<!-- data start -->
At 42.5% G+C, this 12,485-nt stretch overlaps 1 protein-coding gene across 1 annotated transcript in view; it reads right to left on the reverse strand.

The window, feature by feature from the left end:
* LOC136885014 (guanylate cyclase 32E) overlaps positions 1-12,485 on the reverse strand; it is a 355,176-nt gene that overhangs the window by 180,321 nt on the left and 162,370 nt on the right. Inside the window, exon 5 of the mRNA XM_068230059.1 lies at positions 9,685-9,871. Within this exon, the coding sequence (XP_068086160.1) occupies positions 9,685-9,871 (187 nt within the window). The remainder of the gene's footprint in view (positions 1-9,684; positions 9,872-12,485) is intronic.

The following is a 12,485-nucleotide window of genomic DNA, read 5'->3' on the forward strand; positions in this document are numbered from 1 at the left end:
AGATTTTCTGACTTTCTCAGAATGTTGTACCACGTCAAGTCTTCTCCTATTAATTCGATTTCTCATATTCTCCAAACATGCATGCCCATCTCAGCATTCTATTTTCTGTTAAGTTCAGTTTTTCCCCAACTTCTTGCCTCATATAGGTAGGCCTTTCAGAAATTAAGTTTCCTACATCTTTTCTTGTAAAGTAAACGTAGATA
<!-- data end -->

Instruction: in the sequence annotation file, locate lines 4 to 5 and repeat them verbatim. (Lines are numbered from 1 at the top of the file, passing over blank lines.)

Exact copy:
The following is a 12,485-nucleotide window of genomic DNA, read 5'->3' on the forward strand; positions in this document are numbered from 1 at the left end:
AGATTTTCTGACTTTCTCAGAATGTTGTACCACGTCAAGTCTTCTCCTATTAATTCGATTTCTCATATTCTCCAAACATGCATGCCCATCTCAGCATTCTATTTTCTGTTAAGTTCAGTTTTTCCCCAACTTCTTGCCTCATATAGGTAGGCCTTTCAGAAATTAAGTTTCCTACATCTTTTCTTGTAAAGTAAACGTAGATA